June 3, 2021•723 words
We started with Quizlet, individual teams, 2 rounds. From English definition, pick the Korean word. Surprisingly, I won both without much effort, which is probably because of the absentee this week. The university student girl did better the second week for the last chapter, but the first week, the one who won all the rounds was the student who was absent.
We did the second grammar points for Chapter 6. After covering the second grammar point, we did the textbook from the start of Chapter 6 (p. 136) until the end of Speaking 1 (p. 141 ), just before the third grammar point on page 142. That was followed by the third grammar point, and then reviewing part of the Quizlet sentences set, which feature the conjugations from the third grammar point.
My guess is that it is likely we will get the writing homework for the next lesson, but Chapter 6 will only be done the week after. This is because we have two more grammar points (for a total of five in this chapter) and the video script, as well as the remainder of the textbook.
The day after this lesson, we got the invoice for the next term.
This is used to indicate the reason for the following phrase.
N(이)라서 = N이에요/예요 + 그래서.
- 받침 O + 이라서
- 받침 X + 라서
- 친구 생일이라서 파티에 가야 돼요.
- 다음 주에 휴가라서 화사에 안 가요.
Remember that the second clause cannot be a suggestion or request, just like with A/V-아서/어서/해서.
3. ‘르’ 불규칙
Previously, we have seen some other irregular conjugations:
This is the irregular 르 conjugation.
For most verb and adjective stems that end in 르, 르 is omitted, and an additional ㄹ is added to form ㄹ ㄹ.
This rule is actually similar most similar to the third one, ‘ㅡ’ 탈락, where you have 바쁘다 → 바빠요. That change applies when there is -아/어 in the ending.
Similarly, this one only applies to endings with 아/어.
- 모르다 → 몰라요
- 다르다 → 달라요
- 오르다 → 올라요
- 빠르다 → 빨라요
- 부르다 → 불러요
- 서두르다 → 서둘러요
Again, note that if you have ㅏ,ㅗ then it conjugates to 라 (ㄹ + 아), and then for the other vowels you have 러 (ㄹ + 어).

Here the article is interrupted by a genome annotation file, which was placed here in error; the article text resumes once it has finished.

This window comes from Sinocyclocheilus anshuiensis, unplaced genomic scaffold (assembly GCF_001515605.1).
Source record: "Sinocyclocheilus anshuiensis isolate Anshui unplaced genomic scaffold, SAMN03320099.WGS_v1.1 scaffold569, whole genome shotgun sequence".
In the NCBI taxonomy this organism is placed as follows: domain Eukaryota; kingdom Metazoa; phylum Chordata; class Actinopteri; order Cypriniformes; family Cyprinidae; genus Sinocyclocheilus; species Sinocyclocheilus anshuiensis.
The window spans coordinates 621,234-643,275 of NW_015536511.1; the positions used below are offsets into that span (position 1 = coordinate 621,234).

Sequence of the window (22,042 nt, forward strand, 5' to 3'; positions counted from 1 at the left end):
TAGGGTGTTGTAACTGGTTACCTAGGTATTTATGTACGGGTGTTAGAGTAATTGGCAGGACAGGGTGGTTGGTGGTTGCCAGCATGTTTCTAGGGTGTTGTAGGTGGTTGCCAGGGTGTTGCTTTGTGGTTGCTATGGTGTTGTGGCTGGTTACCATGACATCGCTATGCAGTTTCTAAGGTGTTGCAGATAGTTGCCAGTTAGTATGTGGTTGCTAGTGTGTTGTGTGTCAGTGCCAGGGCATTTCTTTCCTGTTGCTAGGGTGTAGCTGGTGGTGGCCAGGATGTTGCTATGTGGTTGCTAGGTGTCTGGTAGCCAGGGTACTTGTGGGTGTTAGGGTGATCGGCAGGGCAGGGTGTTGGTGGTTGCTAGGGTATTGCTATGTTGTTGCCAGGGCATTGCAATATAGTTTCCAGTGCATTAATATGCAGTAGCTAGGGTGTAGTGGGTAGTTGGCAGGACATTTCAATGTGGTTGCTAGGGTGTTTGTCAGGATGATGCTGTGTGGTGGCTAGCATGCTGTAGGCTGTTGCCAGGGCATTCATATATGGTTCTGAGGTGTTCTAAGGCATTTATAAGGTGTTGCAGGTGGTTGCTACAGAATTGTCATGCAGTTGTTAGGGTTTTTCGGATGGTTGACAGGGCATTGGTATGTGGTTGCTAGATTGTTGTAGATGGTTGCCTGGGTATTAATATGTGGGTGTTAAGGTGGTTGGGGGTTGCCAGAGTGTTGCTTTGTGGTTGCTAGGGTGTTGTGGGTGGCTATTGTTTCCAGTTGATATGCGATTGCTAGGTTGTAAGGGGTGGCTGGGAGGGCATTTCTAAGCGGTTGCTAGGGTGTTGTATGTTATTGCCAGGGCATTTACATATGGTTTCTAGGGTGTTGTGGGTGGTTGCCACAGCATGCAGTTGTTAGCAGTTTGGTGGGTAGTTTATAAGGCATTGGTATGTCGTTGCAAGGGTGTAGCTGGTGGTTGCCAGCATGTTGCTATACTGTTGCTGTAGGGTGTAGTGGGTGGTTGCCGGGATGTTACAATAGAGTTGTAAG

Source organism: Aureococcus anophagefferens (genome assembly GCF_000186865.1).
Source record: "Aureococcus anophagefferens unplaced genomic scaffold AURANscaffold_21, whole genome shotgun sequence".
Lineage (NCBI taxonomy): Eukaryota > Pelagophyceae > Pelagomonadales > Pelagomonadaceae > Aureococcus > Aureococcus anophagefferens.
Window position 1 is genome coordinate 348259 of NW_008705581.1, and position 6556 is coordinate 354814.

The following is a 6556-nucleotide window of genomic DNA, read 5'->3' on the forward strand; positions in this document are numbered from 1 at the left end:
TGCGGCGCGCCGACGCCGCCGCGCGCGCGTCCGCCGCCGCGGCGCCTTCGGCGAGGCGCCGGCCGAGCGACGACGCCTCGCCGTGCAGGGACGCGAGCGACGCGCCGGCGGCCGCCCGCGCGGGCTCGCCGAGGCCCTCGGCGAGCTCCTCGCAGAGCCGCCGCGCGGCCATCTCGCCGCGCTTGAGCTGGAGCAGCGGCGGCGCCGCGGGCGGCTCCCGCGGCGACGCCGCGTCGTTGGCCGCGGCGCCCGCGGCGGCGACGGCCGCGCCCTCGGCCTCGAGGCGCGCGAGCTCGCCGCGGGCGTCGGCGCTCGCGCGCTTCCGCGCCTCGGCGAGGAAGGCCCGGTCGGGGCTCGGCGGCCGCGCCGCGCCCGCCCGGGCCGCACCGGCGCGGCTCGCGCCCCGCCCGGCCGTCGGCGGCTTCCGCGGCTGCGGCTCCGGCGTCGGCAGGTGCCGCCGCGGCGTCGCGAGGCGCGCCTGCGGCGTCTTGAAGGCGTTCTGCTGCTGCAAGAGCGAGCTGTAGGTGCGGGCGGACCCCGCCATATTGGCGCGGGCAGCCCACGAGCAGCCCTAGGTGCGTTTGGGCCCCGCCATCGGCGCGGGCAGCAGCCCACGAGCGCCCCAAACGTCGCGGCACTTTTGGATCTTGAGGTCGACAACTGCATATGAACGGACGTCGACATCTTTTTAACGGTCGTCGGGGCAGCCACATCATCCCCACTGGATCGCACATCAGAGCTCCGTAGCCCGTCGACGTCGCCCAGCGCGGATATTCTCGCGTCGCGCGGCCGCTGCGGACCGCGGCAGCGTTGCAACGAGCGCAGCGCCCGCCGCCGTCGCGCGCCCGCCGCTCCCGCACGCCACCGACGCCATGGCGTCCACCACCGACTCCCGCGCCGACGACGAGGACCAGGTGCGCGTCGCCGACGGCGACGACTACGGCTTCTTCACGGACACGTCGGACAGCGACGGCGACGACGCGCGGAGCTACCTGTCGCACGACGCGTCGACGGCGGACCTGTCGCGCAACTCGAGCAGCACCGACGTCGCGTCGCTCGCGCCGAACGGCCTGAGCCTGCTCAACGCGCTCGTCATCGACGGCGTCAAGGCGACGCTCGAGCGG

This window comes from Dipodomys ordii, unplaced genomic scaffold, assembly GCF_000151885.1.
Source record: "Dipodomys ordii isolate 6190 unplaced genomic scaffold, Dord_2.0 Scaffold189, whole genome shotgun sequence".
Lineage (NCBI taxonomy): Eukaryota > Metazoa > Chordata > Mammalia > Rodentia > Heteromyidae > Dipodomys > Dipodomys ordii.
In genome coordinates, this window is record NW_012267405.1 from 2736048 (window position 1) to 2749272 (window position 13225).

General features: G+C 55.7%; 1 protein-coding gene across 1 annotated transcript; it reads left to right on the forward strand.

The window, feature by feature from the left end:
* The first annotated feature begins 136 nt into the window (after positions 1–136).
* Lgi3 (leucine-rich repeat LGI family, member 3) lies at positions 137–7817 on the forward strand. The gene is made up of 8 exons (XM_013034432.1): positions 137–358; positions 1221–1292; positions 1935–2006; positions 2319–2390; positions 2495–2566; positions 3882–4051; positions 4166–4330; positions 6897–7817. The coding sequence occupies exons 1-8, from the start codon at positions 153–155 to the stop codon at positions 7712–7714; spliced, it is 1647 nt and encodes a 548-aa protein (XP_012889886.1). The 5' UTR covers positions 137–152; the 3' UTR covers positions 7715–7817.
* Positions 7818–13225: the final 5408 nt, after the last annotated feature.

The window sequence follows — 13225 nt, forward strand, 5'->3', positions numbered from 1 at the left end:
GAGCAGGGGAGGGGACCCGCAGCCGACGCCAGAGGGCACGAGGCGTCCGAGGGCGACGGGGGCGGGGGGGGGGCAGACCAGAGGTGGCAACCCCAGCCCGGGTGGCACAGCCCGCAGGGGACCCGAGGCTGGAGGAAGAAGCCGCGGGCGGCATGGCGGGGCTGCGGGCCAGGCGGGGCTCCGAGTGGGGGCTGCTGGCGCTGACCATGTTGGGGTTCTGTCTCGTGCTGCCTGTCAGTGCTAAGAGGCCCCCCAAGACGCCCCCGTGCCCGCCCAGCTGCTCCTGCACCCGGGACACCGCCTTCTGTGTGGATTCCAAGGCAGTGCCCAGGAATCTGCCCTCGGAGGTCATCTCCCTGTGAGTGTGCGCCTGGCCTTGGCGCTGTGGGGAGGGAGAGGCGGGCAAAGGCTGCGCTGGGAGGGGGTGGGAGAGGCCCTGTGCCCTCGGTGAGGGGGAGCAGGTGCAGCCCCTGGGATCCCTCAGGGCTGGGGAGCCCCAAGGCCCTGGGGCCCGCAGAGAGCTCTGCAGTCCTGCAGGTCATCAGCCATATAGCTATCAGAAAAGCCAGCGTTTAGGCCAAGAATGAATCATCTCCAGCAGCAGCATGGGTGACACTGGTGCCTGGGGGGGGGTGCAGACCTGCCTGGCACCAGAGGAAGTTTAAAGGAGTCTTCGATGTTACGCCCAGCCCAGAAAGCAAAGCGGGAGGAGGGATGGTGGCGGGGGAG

In a sense, this is nothing that new too. We definitely have seen verbs that follow this rule before (1, 2, and 4 should be very familiar).
However, the rule was never articulated before this.
|올리다||to put/place on top of|
|들다||to contain; to enter||Used in the past tense if you are talking about containing something (as that thing already went in, so to speak. Recall that 마음에 들다 (“to like”) literally means “to enter into (one’s) heart”.|
|모르다||to not know|
|다르다||to be different|
|빠르다||to be fast|
|자르다||to cut||머리를 자르다 = to get one’s hair cut|
|부르다||to sing, call; to be full||This has two distinct meanings, where one is a verb and the other is an adjective. 배부르다 also means “to be full”.|
- Workbook for Chapter 6, p. 104–107 (Grammar 2. N(이)라서 and 3. ‘르’ 불규칙 sections)
- I think the teacher made a mistake as p. 107 is the first page of the fourth grammar point, so it should be until p.106 (I only did to 106).
- The third grammar point only had 1 page of exercises, while usually each grammar point has two.
- Students: 5 out of 6 (the older lady was absent as she was unwell)
- Breakout room activities: Yes, random.